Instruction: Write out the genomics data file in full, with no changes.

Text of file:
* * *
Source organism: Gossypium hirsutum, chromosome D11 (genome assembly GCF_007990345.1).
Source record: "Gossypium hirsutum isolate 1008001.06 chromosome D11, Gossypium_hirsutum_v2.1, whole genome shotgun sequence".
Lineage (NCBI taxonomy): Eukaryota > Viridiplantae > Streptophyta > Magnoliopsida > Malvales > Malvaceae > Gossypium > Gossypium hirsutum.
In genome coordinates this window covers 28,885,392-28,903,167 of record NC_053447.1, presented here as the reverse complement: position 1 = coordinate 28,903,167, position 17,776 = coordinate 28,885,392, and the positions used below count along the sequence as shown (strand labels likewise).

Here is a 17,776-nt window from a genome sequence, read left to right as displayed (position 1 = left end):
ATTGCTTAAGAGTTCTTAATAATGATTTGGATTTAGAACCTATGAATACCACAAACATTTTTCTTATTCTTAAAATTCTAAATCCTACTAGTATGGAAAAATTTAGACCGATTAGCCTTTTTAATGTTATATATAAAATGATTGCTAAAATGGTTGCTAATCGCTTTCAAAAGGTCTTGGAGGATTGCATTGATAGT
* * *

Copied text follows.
Source organism: Gossypium hirsutum, chromosome D11 (genome assembly GCF_007990345.1).
Source record: "Gossypium hirsutum isolate 1008001.06 chromosome D11, Gossypium_hirsutum_v2.1, whole genome shotgun sequence".
Lineage (NCBI taxonomy): Eukaryota > Viridiplantae > Streptophyta > Magnoliopsida > Malvales > Malvaceae > Gossypium > Gossypium hirsutum.
In genome coordinates this window covers 28,885,392-28,903,167 of record NC_053447.1, presented here as the reverse complement: position 1 = coordinate 28,903,167, position 17,776 = coordinate 28,885,392, and the positions used below count along the sequence as shown (strand labels likewise).

Here is a 17,776-nt window from a genome sequence, read left to right as displayed (position 1 = left end):
ATTGCTTAAGAGTTCTTAATAATGATTTGGATTTAGAACCTATGAATACCACAAACATTTTTCTTATTCTTAAAATTCTAAATCCTACTAGTATGGAAAAATTTAGACCGATTAGCCTTTTTAATGTTATATATAAAATGATTGCTAAAATGGTTGCTAATCGCTTTCAAAAGGTCTTGGAGGATTGCATTGATAGT